Sleep is Important for the Immune SystemPrint
Getting adequate sleep is important for well-being and health in many ways. Recently, a major inter- national, interdisciplinary workshop sponsored by the National Institutes of Health highlighted the importance of sleep for regulating the immune system. A summary of the workshop was published in JCI Insight.*
Lack of sleep has been associated with an increased vulnerability to infection, reduced antibody titers (a measurement of the level of anti- bodies in the blood) after vaccination, and reduced lifespan.
Sleep deprivation has been shown to reduce the efficacy of the flu vaccine. And animal stud- ies have demonstrated that sleep is connected to the body’s ability to resist infection.
Studies have revealed that sleep deprivation impairs the function of natural killer cells (part of the innate immune system). Lack of sleep also disrupts the circadian rhythm, which encourages inflammation and func- tional immunocompromise, mak- ing organisms more vulnerable to disease.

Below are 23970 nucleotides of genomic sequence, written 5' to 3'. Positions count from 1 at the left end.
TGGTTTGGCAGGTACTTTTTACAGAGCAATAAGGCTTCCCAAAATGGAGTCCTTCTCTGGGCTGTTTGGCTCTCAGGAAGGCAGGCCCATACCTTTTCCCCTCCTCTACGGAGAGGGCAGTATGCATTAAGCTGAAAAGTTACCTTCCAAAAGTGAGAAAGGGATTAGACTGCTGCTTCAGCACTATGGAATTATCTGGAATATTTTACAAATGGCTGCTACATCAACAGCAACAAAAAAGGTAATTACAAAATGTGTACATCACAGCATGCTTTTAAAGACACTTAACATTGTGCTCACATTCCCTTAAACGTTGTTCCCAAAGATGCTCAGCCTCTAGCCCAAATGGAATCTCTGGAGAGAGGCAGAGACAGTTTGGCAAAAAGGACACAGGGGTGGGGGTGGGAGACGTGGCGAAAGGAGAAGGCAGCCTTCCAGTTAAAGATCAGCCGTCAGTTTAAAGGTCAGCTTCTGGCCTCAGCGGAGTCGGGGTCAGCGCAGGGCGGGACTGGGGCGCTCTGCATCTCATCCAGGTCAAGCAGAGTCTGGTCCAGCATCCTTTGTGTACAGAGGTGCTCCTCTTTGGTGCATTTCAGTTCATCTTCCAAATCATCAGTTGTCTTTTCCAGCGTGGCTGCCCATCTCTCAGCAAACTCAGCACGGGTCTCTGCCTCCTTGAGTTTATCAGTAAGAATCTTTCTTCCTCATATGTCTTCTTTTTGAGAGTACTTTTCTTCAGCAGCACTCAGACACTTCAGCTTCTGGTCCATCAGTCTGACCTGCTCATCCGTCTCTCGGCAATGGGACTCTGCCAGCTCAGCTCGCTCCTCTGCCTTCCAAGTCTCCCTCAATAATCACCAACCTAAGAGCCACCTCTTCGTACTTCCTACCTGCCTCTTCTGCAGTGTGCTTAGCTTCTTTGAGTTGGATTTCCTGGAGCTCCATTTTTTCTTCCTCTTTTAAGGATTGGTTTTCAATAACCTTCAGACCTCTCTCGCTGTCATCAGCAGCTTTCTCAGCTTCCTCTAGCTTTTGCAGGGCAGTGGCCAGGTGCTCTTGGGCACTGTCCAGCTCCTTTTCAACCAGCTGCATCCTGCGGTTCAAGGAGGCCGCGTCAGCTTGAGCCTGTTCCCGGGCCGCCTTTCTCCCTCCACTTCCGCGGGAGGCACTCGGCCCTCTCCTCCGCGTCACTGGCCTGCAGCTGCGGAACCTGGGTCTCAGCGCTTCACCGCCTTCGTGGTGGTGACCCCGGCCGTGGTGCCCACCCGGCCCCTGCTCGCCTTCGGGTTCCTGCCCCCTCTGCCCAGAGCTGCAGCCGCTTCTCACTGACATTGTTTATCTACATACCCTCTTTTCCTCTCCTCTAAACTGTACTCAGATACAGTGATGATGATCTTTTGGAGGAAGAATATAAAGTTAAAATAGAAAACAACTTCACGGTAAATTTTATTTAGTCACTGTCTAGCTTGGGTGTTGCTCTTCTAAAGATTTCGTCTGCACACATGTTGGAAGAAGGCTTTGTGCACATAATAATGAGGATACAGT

Editor’s Note: The authors concluded that, “While connections to adaptive immunity and neuroinflammatory reflexes represent some highly opportune areas for study in the present, there are many areas of disease physiology for which the insights of circadian and sleep biol- ogy have yet to be considered.”
* JCI Insight. 2020 Jan 16; 5(1): e131487.